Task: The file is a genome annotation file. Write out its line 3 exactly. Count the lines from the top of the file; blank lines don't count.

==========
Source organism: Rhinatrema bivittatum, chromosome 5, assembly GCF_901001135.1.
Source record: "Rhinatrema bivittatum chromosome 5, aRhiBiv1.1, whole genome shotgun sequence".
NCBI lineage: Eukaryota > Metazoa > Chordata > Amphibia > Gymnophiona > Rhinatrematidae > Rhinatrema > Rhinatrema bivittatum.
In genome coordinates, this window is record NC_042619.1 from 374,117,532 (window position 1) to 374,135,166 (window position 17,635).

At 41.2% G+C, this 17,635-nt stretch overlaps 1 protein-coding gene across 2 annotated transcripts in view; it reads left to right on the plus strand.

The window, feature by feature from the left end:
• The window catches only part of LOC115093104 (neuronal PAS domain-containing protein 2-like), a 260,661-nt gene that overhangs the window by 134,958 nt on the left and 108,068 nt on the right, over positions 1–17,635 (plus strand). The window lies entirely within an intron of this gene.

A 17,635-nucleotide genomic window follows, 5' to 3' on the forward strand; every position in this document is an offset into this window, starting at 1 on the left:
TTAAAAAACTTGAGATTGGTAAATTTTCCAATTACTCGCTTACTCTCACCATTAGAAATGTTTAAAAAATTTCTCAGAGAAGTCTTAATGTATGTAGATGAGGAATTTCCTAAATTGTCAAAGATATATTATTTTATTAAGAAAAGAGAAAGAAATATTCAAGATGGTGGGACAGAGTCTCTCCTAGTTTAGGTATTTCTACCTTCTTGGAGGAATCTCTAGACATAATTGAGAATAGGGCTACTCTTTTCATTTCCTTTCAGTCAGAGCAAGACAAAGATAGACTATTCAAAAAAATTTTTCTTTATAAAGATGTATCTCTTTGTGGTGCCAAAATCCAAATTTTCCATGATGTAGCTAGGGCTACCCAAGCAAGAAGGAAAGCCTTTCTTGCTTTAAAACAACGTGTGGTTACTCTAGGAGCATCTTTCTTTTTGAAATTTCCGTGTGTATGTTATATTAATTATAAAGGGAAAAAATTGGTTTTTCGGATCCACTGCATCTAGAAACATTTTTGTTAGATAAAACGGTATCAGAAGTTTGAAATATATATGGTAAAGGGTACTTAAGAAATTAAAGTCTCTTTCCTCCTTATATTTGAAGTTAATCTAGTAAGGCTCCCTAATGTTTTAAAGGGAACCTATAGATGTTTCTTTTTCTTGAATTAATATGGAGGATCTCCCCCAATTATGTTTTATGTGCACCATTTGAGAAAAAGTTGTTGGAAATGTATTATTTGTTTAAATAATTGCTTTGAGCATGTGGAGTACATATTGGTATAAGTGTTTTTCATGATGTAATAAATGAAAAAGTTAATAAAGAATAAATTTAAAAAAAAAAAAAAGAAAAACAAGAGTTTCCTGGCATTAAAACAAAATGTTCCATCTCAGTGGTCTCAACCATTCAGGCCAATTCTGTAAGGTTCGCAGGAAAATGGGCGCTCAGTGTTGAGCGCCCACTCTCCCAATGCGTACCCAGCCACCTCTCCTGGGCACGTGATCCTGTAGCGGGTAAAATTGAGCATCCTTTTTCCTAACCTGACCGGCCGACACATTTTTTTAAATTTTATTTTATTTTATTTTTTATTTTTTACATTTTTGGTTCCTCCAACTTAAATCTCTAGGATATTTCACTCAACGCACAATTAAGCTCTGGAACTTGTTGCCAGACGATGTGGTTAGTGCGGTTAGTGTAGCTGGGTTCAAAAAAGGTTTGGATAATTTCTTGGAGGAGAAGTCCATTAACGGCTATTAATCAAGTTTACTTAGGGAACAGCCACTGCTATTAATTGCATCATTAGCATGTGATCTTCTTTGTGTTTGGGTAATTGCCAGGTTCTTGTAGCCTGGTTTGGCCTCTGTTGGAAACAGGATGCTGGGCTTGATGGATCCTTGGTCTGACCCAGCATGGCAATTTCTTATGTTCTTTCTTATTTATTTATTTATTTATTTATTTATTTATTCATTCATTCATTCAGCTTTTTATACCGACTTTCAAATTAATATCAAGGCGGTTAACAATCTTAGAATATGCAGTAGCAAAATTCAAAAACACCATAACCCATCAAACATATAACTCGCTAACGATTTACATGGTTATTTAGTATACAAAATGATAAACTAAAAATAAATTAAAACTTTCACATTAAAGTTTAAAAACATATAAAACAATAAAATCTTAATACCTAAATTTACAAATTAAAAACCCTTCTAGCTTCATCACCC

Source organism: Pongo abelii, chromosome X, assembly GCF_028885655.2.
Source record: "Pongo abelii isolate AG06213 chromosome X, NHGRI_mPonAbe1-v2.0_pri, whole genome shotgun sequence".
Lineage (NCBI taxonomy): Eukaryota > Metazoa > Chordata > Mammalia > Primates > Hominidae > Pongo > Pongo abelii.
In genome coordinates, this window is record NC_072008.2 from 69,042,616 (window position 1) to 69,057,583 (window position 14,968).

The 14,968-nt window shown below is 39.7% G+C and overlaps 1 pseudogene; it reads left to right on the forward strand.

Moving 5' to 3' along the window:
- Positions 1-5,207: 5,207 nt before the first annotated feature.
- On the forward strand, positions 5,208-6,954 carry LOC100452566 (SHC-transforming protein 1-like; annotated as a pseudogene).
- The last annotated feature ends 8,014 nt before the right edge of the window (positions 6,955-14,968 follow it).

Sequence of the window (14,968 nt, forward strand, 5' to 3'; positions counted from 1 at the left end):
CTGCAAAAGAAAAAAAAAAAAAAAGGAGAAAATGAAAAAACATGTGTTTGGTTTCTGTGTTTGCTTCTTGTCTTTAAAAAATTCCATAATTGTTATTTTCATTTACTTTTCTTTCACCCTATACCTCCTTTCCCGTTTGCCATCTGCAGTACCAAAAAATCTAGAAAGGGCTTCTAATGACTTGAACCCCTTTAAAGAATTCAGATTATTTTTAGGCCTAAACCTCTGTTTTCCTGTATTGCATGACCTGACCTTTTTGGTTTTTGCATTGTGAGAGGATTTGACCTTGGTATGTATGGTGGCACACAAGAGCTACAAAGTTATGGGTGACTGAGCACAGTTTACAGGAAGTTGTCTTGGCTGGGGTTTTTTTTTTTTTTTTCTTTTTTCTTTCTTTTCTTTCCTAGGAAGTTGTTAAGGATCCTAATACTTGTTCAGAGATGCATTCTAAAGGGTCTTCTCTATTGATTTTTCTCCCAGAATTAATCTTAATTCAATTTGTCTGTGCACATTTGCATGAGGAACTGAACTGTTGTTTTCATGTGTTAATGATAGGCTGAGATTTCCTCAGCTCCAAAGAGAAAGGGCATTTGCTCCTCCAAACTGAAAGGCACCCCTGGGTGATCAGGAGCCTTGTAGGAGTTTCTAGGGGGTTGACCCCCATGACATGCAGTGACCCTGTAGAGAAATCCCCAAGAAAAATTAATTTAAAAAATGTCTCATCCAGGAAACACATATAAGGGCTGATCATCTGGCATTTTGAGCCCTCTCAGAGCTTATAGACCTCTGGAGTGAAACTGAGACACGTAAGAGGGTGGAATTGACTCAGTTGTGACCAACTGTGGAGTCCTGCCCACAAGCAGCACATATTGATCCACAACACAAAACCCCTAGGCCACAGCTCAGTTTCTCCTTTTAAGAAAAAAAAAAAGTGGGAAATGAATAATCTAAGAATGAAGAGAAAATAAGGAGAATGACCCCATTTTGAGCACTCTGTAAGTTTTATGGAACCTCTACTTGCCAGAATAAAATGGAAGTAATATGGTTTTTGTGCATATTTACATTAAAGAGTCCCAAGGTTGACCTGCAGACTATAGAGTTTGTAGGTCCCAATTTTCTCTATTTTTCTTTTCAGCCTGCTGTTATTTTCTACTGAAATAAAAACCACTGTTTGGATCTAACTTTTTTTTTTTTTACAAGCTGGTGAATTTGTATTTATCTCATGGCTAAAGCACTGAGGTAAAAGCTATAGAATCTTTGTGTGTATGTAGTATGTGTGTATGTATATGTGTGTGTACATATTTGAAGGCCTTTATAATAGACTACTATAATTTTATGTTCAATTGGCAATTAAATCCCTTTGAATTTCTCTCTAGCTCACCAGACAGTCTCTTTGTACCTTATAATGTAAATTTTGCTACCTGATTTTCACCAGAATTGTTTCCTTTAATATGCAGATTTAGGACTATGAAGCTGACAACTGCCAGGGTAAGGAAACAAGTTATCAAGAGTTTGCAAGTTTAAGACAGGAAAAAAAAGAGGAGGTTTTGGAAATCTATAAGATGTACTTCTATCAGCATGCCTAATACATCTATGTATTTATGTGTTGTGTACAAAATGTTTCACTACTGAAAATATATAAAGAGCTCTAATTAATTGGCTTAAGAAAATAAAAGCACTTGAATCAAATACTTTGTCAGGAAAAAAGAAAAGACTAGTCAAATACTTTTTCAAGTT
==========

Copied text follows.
NCBI lineage: Eukaryota > Metazoa > Chordata > Amphibia > Gymnophiona > Rhinatrematidae > Rhinatrema > Rhinatrema bivittatum.